At the end of the tour, the priest enters into a monologue about how tourists are asked for donations to support the cremations of poorer individuals. These donations are good karma for tourists, and will help them along in their future lives. Feeling both guilty and confused, having walked through families to satisfy our own curiosity, we give a bit of money. But the priest aggressively demands more from us, claiming that are donations are too meager. We are certain, at this moment, that very little of this money goes to support the cremations of the impoverished, but probably just into the pockets of other people. We do not give any more. He recoils, and takes us back to the main entrance of the site.
As I walk out of the place, I am torn by contrary emotions. It is not the surround of death and cadavers that bothers me—indeed, Hindu cremation is such a beautiful ceremony that it causes me no discomfort–but the conditions under which the funerary process is taking place. On the one hand, I believe this place to be exploitative. Nirvana cannot be bought, after all. That is simply not how it works. The entire premise of this location is a sham. And yet, the families seem so happy with what they are able to perform for their loved one. Perhaps the price is not for Nirvana itself, but for the feeling the families had of having done good? Perhaps that merits the cost? It is hard for me to know, and it is not for me to decide. I step back, and step out, never to return to this confusing place. These are choices that have always been made here, and I imagine, will continue to be made, forevermore. Who am I to challenge such a legacy?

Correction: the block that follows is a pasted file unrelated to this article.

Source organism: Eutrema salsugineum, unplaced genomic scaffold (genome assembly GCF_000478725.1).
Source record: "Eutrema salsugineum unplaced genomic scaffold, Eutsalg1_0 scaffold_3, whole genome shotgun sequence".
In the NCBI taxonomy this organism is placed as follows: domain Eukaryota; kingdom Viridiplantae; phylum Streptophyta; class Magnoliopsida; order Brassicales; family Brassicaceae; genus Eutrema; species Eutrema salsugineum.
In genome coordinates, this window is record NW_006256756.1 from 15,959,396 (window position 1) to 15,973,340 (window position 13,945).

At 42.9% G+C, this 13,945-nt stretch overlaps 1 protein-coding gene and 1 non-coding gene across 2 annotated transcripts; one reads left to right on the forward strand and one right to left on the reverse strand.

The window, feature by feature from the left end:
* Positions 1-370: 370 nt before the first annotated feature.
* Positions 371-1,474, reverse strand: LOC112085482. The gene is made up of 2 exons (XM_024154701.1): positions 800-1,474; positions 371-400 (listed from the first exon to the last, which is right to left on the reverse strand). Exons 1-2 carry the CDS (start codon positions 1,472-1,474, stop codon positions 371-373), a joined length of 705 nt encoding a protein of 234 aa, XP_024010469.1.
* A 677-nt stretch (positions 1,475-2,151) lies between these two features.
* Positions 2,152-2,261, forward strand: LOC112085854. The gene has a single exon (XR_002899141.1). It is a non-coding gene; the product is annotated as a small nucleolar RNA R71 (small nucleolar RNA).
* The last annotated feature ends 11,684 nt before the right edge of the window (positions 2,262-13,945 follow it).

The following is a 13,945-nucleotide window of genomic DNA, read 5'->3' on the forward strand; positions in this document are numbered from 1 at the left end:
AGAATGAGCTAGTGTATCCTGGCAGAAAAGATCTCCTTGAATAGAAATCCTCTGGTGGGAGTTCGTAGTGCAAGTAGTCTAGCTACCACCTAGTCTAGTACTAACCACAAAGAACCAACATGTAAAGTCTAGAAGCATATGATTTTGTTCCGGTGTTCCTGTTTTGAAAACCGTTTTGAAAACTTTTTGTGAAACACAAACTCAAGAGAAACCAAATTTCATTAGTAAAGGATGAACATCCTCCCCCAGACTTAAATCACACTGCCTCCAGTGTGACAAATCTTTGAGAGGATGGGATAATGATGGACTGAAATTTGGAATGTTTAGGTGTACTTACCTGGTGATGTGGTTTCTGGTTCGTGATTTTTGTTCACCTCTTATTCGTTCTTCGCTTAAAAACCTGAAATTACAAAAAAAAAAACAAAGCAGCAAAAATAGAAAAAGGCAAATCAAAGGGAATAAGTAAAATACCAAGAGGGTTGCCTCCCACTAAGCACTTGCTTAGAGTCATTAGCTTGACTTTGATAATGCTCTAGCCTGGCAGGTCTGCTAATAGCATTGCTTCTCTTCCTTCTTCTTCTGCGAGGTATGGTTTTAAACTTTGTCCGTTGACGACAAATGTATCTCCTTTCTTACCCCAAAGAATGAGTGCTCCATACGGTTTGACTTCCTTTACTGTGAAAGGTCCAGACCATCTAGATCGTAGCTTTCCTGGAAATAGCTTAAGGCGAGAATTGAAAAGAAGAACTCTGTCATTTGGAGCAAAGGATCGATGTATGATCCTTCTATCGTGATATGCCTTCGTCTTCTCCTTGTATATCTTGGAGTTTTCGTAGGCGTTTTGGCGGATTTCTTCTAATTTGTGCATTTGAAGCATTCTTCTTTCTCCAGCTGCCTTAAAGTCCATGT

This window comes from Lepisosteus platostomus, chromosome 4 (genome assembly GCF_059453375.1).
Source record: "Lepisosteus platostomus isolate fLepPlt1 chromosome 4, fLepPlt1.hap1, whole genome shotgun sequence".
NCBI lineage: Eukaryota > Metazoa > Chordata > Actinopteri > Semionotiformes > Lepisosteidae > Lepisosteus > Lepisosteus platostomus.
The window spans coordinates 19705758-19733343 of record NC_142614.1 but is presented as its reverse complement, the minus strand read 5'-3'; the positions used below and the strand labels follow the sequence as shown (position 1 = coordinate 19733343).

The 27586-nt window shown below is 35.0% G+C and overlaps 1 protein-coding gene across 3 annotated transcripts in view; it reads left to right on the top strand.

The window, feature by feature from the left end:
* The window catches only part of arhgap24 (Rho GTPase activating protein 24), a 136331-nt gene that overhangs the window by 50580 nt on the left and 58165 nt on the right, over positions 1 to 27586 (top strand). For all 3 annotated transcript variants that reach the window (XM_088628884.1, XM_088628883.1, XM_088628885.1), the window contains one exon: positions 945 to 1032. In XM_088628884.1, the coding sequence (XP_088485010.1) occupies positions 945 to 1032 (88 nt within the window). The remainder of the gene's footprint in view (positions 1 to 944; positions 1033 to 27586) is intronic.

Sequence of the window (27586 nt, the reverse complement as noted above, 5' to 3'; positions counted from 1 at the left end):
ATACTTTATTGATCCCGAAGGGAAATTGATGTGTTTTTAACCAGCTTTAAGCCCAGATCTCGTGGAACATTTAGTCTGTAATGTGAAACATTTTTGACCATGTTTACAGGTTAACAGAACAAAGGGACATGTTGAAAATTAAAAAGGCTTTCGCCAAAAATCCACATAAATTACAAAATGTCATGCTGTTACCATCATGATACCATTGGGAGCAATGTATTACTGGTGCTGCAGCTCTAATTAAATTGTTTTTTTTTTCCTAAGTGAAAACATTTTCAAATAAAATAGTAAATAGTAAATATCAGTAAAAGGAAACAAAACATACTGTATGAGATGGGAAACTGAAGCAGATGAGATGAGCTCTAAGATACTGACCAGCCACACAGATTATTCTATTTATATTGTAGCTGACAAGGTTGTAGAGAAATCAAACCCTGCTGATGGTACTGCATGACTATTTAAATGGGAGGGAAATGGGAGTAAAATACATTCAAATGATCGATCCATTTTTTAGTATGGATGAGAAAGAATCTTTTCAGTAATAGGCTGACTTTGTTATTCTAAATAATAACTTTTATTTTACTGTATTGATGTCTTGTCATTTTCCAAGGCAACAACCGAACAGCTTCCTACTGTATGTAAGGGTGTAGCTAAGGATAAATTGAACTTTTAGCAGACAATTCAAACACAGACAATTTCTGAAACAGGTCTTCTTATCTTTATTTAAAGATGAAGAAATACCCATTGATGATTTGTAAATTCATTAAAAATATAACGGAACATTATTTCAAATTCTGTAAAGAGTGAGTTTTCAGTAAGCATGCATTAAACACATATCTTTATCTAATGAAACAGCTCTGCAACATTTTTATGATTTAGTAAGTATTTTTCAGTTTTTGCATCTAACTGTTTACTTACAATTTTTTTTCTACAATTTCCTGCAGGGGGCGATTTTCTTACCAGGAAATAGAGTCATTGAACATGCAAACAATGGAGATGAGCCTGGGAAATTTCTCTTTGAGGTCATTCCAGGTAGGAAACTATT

We move on down the river. Every evening, a large aarti, an evening pooja or prayer, takes place at the main ghat. A row of priests perform identical ceremonies facing the river, in front of a large audience, some on the steps of the ghat behind them, and others watching from boats on the river. Aarti at the Ganga sets all of the senses alight. One smells sandalwood incense and rotting garbage, delicious food and putrid feces, rose water and burning corpses, river water and toxic waste. One sees the wispy rhythms of the smoke, the circles of fire and chains of light, the colorful clothing of the priests and onlookers, the falling light of the setting sun. One hears the melodious ringing of bells, the rigid unison of pooja, the cacophonous haggling of hawkers, the mooing of cows and the barking of dogs. One feels the soothing heat of the fire, and the cool wind of the waterfront.